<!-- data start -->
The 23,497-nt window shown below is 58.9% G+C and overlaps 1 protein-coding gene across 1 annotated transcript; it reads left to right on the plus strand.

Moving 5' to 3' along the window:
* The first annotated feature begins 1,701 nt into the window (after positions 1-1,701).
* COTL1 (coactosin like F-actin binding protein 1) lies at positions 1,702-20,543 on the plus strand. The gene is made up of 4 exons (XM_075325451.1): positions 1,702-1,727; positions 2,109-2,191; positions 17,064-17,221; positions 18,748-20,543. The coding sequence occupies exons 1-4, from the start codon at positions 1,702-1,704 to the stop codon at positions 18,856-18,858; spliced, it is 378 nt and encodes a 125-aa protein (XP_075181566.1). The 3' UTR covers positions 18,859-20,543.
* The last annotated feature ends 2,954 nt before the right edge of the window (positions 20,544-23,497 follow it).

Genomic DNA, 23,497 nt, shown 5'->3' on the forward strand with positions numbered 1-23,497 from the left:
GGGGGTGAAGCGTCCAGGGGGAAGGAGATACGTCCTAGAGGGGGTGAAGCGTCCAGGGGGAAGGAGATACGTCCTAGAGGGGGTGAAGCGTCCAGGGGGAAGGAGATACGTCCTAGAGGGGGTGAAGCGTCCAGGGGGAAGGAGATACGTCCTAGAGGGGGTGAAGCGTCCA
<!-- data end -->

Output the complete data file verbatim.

The 23,497-nt window shown below is 58.9% G+C and overlaps 1 protein-coding gene across 1 annotated transcript; it reads left to right on the plus strand.

Moving 5' to 3' along the window:
* The first annotated feature begins 1,701 nt into the window (after positions 1-1,701).
* COTL1 (coactosin like F-actin binding protein 1) lies at positions 1,702-20,543 on the plus strand. The gene is made up of 4 exons (XM_075325451.1): positions 1,702-1,727; positions 2,109-2,191; positions 17,064-17,221; positions 18,748-20,543. The coding sequence occupies exons 1-4, from the start codon at positions 1,702-1,704 to the stop codon at positions 18,856-18,858; spliced, it is 378 nt and encodes a 125-aa protein (XP_075181566.1). The 3' UTR covers positions 18,859-20,543.
* The last annotated feature ends 2,954 nt before the right edge of the window (positions 20,544-23,497 follow it).

Genomic DNA, 23,497 nt, shown 5'->3' on the forward strand with positions numbered 1-23,497 from the left:
GGGGGTGAAGCGTCCAGGGGGAAGGAGATACGTCCTAGAGGGGGTGAAGCGTCCAGGGGGAAGGAGATACGTCCTAGAGGGGGTGAAGCGTCCAGGGGGAAGGAGATACGTCCTAGAGGGGGTGAAGCGTCCAGGGGGAAGGAGATACGTCCTAGAGGGGGTGAAGCGTCCA